More on for-profits

This time from Florida.

For-profit schools grow -- as do complaints
For-profits are also adept at personalized customer service, especially at the outset. A community college may tell you what form you need to fill out to receive federal financial aid, but at for-profits, recruiters will fill that form out for you.

Overzealous for-profit recruiters have been criticized in other parts of the country for mining homeless shelters for prospective students. That practice doesn't appear to be common in South Florida, though recruiters here have been faulted for how they conduct visits to local high schools.

At Dr. Michael Krop Senior High School in Miami, a guidance counselor says he's tried to rein in those visits -- but with little success.

``They like to go into a classroom, and then they'll give a presentation about careers or something of that nature,'' said Robert Roddy, Krop's college assistance program advisor. ``I call that basically a captive audience. . .the students don't really have much of a choice, they basically have to listen.''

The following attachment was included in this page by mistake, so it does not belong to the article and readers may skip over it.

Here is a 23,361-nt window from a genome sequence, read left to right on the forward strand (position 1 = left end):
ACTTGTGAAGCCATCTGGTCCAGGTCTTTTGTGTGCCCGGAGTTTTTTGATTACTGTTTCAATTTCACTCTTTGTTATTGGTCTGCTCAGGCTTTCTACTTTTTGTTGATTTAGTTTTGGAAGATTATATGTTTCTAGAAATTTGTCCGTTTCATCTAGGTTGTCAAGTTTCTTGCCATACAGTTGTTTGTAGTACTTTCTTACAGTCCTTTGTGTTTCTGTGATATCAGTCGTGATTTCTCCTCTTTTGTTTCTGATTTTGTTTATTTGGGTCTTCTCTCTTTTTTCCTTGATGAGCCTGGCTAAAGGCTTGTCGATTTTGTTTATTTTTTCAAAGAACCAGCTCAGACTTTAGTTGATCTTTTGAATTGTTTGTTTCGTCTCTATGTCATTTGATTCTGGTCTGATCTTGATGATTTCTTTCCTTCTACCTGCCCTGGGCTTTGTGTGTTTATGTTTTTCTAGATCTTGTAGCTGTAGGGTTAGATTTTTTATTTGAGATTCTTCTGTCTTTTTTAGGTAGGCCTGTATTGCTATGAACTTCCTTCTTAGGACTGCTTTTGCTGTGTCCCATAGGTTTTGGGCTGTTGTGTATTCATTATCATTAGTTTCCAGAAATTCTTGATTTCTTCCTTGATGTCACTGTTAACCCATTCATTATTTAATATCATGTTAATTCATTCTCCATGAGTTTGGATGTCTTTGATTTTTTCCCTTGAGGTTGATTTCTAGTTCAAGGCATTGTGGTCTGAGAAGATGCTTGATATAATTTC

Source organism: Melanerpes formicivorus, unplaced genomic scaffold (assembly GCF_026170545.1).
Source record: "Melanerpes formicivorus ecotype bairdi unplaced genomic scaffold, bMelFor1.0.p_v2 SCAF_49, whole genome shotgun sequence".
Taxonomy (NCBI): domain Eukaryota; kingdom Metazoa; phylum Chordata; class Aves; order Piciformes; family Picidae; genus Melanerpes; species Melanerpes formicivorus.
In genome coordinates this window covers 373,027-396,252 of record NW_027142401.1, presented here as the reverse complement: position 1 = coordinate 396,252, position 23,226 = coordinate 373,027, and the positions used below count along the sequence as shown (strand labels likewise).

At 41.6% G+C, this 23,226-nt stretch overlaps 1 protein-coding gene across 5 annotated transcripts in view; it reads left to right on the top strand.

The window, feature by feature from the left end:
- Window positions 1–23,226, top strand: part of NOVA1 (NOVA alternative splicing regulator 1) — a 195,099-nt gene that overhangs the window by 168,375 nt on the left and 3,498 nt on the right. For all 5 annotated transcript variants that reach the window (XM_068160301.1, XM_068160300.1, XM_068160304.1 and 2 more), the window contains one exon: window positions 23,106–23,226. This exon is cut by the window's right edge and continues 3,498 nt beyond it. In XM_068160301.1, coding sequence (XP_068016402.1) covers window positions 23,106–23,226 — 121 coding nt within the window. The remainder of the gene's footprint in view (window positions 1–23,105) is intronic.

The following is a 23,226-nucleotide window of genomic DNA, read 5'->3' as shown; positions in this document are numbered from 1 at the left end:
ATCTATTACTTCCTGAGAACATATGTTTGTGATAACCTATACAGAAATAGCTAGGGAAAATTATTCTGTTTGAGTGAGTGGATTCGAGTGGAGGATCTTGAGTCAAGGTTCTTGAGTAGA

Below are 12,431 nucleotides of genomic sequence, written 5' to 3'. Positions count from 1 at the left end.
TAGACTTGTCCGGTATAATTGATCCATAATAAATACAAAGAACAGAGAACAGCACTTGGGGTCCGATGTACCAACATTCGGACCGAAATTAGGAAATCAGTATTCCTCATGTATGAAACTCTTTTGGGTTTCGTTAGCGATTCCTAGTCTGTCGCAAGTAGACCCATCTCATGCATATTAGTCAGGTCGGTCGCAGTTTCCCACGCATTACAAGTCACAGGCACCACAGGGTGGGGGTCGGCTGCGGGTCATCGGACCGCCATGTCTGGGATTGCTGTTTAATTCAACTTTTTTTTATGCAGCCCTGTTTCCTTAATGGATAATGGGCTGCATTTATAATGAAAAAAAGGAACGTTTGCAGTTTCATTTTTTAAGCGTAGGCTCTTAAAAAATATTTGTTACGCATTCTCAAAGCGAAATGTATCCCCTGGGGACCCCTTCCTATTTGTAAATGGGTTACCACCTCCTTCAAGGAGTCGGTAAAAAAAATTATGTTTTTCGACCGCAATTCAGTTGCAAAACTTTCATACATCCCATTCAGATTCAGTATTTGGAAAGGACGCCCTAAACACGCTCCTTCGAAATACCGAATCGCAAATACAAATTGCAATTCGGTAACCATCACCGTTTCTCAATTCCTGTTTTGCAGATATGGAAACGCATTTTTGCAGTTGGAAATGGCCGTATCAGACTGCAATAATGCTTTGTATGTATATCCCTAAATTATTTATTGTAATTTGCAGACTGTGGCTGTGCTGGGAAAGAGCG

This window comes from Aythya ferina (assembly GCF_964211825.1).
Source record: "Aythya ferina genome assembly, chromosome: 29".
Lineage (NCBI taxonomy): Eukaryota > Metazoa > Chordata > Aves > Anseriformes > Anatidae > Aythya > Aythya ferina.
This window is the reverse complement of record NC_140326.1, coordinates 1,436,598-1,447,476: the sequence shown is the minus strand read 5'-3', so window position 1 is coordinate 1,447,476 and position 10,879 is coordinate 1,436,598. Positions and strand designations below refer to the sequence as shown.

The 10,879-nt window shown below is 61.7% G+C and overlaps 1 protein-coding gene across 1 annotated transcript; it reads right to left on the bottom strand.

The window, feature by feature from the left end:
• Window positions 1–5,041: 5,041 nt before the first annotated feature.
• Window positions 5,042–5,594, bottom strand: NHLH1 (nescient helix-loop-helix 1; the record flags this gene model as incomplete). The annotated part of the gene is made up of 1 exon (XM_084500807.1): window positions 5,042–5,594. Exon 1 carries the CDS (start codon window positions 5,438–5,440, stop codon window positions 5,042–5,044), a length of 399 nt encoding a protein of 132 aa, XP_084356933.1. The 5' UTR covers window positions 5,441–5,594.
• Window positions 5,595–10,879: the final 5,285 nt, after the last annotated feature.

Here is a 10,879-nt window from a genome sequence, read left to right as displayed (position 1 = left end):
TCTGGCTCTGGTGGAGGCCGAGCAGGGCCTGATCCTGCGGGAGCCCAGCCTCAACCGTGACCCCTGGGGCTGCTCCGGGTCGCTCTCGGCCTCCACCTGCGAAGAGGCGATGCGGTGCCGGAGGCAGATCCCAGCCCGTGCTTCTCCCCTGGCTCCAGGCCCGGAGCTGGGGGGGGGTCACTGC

Roddy says he has told recruiters that he prefers they set up shop in a more-neutral location on campus, such as Krop's auditorium or cafeteria, where students can obtain information if they wish. But some schools, including Brown Mackie College, which leases space from the Miami Herald Media Company, are still working their way into the classroom, Roddy complained.

``A lot of times they're doing it behind my back, through the English departments,'' Roddy said. ``This is a very common practice.''

Brown Mackie spokesman Steve Dobbins said the college was simply following an arrangement it has had with a particular teacher at Krop for about three years, and that a Brown Mackie representative would reach out to Roddy to discuss the proper protocol.

``We want to maintain a positive relationship with our communities, in particular our high schools,'' Dobbins said.

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